Add to that Dapper Laughs, Kate Smurthwaite, Julie Bindel – all de-platformed. George Galloway and Jacob Rees Mogg too. I would not listen to JLM but I have no right to deny others the ability to listen to him.

      We have a snowflake generation that wants protection from ideas it finds offensive. As Margaret Hickey argued in the Examiner safe space is a tool of liberal censorship to accommodate that snowflake sentiment.

      Cancel culture or no platforming is hardly widely overstated. In 2018 A UK parliamentary committee warned “that safe-space policies on campuses are “problematic” and often lead to the marginalisation of minority groups’ views … It said safe-space policies, originally intended to ensure that minority or vulnerable groups felt secure, were being used by some people to seek to prevent the free speech of others whose views they disagreed with.”

      That’s the Wokerati.

      So when the UK parliament is investigating (it did not find the problem pervasive), there is serious cause for concern that cannot be wished away.

      And who cannot be given a platform in your view? Even if we set aside their right to speak as not being primarily important, what about our right to hear and decide for ourselves rather than having someone else deciding we have no right to hear? Each time the argument is made for denying someone the right to speak an assault on the right to hear is in there.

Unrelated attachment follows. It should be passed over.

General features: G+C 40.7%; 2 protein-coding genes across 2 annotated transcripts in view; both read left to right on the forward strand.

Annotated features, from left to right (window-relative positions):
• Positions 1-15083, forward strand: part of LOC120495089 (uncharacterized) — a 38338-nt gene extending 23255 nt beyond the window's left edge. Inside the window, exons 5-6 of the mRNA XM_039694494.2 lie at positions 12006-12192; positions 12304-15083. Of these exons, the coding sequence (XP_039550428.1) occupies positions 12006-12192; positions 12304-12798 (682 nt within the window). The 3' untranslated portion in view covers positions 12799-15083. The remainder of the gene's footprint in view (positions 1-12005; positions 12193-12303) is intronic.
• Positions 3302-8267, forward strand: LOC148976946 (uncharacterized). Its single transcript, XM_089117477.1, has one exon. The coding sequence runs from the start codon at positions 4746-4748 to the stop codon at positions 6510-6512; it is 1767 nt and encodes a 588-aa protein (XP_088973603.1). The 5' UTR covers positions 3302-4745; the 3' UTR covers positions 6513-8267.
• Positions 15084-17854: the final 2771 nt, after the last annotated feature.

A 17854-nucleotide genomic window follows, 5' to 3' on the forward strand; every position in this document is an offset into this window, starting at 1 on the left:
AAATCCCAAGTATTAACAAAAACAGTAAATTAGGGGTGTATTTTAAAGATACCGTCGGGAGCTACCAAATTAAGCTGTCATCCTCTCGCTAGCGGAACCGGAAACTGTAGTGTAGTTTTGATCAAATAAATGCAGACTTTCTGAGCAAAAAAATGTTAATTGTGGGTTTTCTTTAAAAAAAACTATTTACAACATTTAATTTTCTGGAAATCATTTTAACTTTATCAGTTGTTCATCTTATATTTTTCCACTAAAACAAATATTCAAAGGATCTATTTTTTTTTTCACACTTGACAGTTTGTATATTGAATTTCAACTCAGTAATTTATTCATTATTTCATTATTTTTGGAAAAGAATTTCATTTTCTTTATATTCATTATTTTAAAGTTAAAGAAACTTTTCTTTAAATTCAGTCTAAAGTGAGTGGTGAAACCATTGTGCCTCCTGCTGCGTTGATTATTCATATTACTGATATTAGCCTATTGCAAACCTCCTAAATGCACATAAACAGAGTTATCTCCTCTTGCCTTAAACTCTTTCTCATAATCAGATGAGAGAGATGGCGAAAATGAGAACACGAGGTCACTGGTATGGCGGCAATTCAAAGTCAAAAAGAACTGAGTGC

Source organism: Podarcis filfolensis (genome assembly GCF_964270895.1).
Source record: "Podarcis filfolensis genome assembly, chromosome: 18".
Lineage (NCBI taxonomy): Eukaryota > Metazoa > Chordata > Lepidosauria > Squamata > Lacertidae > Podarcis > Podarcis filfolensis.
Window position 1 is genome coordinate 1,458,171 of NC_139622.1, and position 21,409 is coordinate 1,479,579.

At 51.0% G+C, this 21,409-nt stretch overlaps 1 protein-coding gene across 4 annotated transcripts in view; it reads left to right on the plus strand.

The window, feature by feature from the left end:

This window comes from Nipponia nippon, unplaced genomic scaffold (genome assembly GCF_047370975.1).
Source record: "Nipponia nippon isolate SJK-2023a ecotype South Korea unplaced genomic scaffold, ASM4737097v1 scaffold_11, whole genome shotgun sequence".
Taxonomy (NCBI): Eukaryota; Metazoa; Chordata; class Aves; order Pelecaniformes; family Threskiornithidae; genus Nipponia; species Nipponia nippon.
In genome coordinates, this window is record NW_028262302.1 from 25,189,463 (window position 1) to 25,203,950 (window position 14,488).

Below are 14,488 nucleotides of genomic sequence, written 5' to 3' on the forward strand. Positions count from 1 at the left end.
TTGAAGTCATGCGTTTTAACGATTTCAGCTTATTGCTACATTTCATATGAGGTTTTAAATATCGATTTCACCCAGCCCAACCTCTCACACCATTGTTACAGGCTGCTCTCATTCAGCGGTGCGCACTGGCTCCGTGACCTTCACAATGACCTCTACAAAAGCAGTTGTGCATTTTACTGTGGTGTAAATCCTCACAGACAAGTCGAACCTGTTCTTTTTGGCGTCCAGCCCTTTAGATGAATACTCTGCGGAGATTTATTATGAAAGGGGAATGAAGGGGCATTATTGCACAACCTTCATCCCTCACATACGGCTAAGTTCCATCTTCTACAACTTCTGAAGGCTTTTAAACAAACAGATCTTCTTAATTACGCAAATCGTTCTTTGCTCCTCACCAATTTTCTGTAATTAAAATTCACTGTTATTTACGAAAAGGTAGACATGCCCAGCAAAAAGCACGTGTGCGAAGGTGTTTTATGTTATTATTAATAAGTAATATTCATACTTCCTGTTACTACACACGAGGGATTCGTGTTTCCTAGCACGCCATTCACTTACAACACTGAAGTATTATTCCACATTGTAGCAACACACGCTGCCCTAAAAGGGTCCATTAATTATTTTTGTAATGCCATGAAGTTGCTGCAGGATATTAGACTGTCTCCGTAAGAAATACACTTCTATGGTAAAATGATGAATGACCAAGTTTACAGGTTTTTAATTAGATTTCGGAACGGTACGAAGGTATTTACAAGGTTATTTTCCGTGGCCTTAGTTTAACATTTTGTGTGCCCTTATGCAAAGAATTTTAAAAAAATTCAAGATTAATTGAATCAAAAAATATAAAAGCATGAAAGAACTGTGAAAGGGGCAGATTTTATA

The reactionary right can’t miss at the minute because the regressive left and wokerati give them an easy target.

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  11. Lucy,

    The reason there has been "...weaponisation of liberal principles of discourse..." is because the left pretty much abandoned such thinking. As the likes of Kenan Malik points out, some leftists decry the Enlightenment as a Eurocentric project, despite it being a milestone in liberal thinking. The fact that the likes of Stephen Yaxley-Lennon can now be seen as upholding the principles of freedom of speech is a stark example of how badly the left's abandonment has cost them.

    "When we give their ideas a platform in true liberal Voltairean spirit we are obediently dancing to their tune..."